Nor is routine tail-docking the only welfare problem facing Ireland’s almost 1.7 million pigs, most of whom are kept indoors according to a 2015 report.
The report found it “unlikely that outdoor pig production will become significant in Ireland in the foreseeable future.” More recently, Ireland’s 2020 pig census found that over 96 percent of pigs are kept in herds of 1,000 or more pigs, another indication that almost all are reared on landless farms. Animal welfare NGO, Ethical Farming Ireland (EFI) has come to the same conclusion.
“The majority of Irish pigs are intensively reared indoors, in barren, filthy pens with bare slatted flooring and no proper enrichment,” said Caroline Rowley, EFI founder.
Rowley recently launched a petition asking the Irish government to enforce basic pig laws. She has also produced a pig awareness campaign in partnership with fellow Irish NGO, My Lovely Pig Rescue, part of My Lovely Horse Rescue. (The charities are named for a song from the Father Ted comedy series.)
Rowley’s description of Irish pig farms is supported by footage filmed by activists inside Ireland’s pig sheds in 2019, as well as reports of pig abuse that surface in the Irish press and a 2020 EU animal welfare audit of Ireland. In relation to pigs, the audit found inadequate enforcement of legal requirements, routine tail docking, and “strong evidence of overstocking on pig farms.”
Given consumers’ growing awareness of animal welfare, and much high-level EU talk of it being a policy priority, a minimum expectation might be a fines system that covers the EU’s landless farms. Not so, said DiConcetto.
In the first place, she said, this year’s revision of the CAP—which contains almost €390 billion of agricultural subsidies for the period 2021 to 2027—contains no changes to inspection rates or sanctions mechanisms for those who break animal welfare rules.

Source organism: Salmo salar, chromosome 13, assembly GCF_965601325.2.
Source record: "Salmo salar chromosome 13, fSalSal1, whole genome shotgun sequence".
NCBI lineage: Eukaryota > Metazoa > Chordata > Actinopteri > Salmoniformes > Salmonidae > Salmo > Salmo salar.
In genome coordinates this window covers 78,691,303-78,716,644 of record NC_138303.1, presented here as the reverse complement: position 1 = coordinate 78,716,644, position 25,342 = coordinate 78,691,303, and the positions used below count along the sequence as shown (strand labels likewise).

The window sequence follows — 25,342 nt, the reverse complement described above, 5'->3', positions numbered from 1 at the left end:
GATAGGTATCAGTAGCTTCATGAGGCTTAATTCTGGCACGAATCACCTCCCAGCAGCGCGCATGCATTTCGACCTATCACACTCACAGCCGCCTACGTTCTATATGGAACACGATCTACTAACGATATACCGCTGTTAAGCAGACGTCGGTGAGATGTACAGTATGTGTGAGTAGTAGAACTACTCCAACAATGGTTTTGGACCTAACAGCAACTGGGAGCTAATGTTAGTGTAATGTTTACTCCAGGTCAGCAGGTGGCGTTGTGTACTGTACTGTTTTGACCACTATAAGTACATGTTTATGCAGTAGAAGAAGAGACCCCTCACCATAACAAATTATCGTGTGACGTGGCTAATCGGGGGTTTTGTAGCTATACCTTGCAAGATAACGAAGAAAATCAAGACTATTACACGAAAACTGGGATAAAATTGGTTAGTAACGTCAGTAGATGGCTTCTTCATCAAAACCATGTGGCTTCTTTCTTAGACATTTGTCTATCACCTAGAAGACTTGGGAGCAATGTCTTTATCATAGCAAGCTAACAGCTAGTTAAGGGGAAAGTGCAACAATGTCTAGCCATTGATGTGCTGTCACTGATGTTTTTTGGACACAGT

Secondly, although the EU has said it will revise and improve its farmed animal welfare rules, DiConcetto said there are “concerns over transitional periods” which would basically delay the implementation of the new rules. “In previous revisions, such periods could go as long as a decade,” she said.
Another reason she expects the transition periods to be long is that changes will be expensive. “Since the overwhelming majority of pig farms in the EU are intensive and use cages, there are risks that the European Commission will lend a favorable ear to the industry,” when they ask for more public funding and more time to transition to cage-free production methods, she said.
Ireland’s Department of Agriculture and the Marine, which is responsible for livestock data and welfare, did not reply to questions about agricultural fines systems, the number of sanctions applied to farmers, or landless pig farms.
Sophie Kevany has a Masters in Journalism from Dublin City University and an undergraduate degree in History of Art and Classical Civilisation from Trinity College Dublin. A freelance journalist she writes regularly for The Guardian, The Irish Times and other publications. Previous experience includes stints with Dow Jones and Agence France Presse (AFP).